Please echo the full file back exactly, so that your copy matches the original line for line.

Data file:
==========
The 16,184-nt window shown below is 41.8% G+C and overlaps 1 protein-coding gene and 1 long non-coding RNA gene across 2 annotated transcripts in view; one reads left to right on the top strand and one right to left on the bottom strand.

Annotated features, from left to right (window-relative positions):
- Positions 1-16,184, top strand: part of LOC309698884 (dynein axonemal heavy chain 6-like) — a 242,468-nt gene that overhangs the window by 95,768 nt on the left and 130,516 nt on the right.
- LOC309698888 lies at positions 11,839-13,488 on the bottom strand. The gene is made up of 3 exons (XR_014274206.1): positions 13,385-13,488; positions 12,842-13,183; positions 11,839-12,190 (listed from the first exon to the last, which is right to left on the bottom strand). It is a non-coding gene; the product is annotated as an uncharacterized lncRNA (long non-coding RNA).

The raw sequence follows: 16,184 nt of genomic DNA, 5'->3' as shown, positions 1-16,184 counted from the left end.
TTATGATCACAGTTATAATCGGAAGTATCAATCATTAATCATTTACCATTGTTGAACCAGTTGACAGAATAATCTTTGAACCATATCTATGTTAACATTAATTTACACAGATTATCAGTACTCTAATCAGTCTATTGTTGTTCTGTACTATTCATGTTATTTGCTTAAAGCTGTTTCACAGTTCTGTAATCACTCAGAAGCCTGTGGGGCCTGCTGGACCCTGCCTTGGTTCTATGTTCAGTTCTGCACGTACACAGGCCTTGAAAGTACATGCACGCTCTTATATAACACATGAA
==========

The 16,184-nt window shown below is 41.8% G+C and overlaps 1 protein-coding gene and 1 long non-coding RNA gene across 2 annotated transcripts in view; one reads left to right on the top strand and one right to left on the bottom strand.

Annotated features, from left to right (window-relative positions):
- Positions 1-16,184, top strand: part of LOC309698884 (dynein axonemal heavy chain 6-like) — a 242,468-nt gene that overhangs the window by 95,768 nt on the left and 130,516 nt on the right.
- LOC309698888 lies at positions 11,839-13,488 on the bottom strand. The gene is made up of 3 exons (XR_014274206.1): positions 13,385-13,488; positions 12,842-13,183; positions 11,839-12,190 (listed from the first exon to the last, which is right to left on the bottom strand). It is a non-coding gene; the product is annotated as an uncharacterized lncRNA (long non-coding RNA).

The raw sequence follows: 16,184 nt of genomic DNA, 5'->3' as shown, positions 1-16,184 counted from the left end.
TTATGATCACAGTTATAATCGGAAGTATCAATCATTAATCATTTACCATTGTTGAACCAGTTGACAGAATAATCTTTGAACCATATCTATGTTAACATTAATTTACACAGATTATCAGTACTCTAATCAGTCTATTGTTGTTCTGTACTATTCATGTTATTTGCTTAAAGCTGTTTCACAGTTCTGTAATCACTCAGAAGCCTGTGGGGCCTGCTGGACCCTGCCTTGGTTCTATGTTCAGTTCTGCACGTACACAGGCCTTGAAAGTACATGCACGCTCTTATATAACACATGAA